- Blogs/Articles. These are essentially textual content focused on a specific topic or topics within a certain niche. They are regularly updated and are typically written to be informative and entertaining. The voice of these blogs/articles will depend on the brand/company running them.
- Audio-visual content usually made for on-the-go consumption. This type of content caters to the more visual/kinetic audience that prefer entertainment and engagement. The social media platform YouTube is best known for hosting this type of content.
- Images/Graphics. These are purely visual pieces of content that are perfect for delivering short, punchy messages. Images and graphics work great as either standalone social media posts (more on this later) or supplemented with text. For example, an infographic that accompanies a blog, or a brand ad that accompanies website copy. They’re also perfect for catering to an audience that absorbs information better through visuals.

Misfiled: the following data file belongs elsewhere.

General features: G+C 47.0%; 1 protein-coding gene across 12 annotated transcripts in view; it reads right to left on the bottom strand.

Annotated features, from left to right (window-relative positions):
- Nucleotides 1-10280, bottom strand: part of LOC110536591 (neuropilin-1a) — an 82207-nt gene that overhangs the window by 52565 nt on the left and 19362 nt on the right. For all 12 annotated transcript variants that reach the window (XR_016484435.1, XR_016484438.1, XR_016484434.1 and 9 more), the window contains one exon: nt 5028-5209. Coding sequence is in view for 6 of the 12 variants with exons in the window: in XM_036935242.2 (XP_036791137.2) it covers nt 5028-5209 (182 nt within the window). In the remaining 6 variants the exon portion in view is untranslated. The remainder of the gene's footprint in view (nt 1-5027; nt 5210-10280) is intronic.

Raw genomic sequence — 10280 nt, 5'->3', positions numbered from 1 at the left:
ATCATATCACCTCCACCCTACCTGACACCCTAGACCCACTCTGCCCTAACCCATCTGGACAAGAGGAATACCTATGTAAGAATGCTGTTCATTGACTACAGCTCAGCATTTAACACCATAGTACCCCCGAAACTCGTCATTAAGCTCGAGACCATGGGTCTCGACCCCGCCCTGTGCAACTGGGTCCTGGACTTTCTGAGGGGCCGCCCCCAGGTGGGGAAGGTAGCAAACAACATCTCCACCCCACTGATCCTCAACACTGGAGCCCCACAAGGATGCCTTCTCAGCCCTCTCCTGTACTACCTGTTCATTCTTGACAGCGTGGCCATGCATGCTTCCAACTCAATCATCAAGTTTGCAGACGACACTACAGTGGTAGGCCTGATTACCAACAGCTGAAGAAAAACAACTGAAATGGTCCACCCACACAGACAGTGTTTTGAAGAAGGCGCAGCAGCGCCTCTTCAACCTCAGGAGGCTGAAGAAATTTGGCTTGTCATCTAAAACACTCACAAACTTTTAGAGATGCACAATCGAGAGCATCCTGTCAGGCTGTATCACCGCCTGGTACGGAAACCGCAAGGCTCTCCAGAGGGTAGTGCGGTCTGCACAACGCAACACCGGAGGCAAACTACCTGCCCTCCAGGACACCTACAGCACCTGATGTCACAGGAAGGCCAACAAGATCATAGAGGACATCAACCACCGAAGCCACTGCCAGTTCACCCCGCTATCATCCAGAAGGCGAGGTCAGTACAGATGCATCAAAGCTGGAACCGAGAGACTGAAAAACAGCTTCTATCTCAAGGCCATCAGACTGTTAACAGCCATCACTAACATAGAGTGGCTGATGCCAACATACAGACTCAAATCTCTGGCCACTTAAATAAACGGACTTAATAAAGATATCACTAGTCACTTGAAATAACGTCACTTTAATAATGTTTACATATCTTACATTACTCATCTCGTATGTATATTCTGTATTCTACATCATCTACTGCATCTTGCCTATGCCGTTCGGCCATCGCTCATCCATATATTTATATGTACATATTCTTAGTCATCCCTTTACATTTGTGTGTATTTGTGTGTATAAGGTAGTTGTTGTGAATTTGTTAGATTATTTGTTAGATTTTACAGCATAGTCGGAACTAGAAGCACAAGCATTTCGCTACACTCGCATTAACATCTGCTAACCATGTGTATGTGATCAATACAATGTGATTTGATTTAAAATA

- Social Media. This basically refers to any type of content (audio, audio-visual, visual, or textual) that is distributed via social media channels like Facebook and Instagram. Previously, we mentioned that images/graphics can also be considered standalone social media posts. The best example of this would be Instagram posts; think quote cards, progress photos, or promotional videos that endorse your brand.
Social media content can also refer to Facebook and Twitter posts (as in, just textual/status posts), social media videos, social media polls, “stories” (i.e., Facebook/IG/Snapchat stories), and more.
- Audio/Podcasts. Lastly, you have audio content—i.e. content that works best for on-the-go consumption (like videos) and for audiences that take in information better through audio. Podcasts are the best example of this. They recently gained traction mid-2000s and have since proven to be a go-to medium for a lot of people looking for portable entertainment.